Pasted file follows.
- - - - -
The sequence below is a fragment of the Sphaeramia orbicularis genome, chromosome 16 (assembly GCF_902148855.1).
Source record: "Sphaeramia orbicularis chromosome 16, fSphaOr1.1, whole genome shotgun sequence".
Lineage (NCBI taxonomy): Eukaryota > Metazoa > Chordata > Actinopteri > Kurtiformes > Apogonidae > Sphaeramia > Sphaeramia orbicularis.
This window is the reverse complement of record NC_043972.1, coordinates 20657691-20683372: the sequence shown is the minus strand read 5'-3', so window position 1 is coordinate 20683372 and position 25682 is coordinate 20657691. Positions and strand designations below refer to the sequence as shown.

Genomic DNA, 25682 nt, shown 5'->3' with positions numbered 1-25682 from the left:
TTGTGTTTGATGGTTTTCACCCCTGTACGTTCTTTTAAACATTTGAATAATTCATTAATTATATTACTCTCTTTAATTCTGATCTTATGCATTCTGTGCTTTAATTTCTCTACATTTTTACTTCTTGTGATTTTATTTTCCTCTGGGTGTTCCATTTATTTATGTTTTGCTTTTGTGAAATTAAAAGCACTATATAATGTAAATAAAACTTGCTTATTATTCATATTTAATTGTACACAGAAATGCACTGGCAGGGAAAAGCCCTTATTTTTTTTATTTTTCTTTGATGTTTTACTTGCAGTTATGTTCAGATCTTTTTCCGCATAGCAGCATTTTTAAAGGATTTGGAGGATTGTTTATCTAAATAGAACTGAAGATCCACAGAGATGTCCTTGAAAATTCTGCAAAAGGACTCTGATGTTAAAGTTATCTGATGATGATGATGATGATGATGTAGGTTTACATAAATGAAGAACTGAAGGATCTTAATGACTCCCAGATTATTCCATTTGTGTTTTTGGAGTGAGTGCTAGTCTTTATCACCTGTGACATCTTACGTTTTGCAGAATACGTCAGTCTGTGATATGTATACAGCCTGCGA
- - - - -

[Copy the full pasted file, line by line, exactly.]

The sequence below is a fragment of the Sphaeramia orbicularis genome, chromosome 16 (assembly GCF_902148855.1).
Source record: "Sphaeramia orbicularis chromosome 16, fSphaOr1.1, whole genome shotgun sequence".
Lineage (NCBI taxonomy): Eukaryota > Metazoa > Chordata > Actinopteri > Kurtiformes > Apogonidae > Sphaeramia > Sphaeramia orbicularis.
This window is the reverse complement of record NC_043972.1, coordinates 20657691-20683372: the sequence shown is the minus strand read 5'-3', so window position 1 is coordinate 20683372 and position 25682 is coordinate 20657691. Positions and strand designations below refer to the sequence as shown.

Genomic DNA, 25682 nt, shown 5'->3' with positions numbered 1-25682 from the left:
TTGTGTTTGATGGTTTTCACCCCTGTACGTTCTTTTAAACATTTGAATAATTCATTAATTATATTACTCTCTTTAATTCTGATCTTATGCATTCTGTGCTTTAATTTCTCTACATTTTTACTTCTTGTGATTTTATTTTCCTCTGGGTGTTCCATTTATTTATGTTTTGCTTTTGTGAAATTAAAAGCACTATATAATGTAAATAAAACTTGCTTATTATTCATATTTAATTGTACACAGAAATGCACTGGCAGGGAAAAGCCCTTATTTTTTTTATTTTTCTTTGATGTTTTACTTGCAGTTATGTTCAGATCTTTTTCCGCATAGCAGCATTTTTAAAGGATTTGGAGGATTGTTTATCTAAATAGAACTGAAGATCCACAGAGATGTCCTTGAAAATTCTGCAAAAGGACTCTGATGTTAAAGTTATCTGATGATGATGATGATGATGATGTAGGTTTACATAAATGAAGAACTGAAGGATCTTAATGACTCCCAGATTATTCCATTTGTGTTTTTGGAGTGAGTGCTAGTCTTTATCACCTGTGACATCTTACGTTTTGCAGAATACGTCAGTCTGTGATATGTATACAGCCTGCGA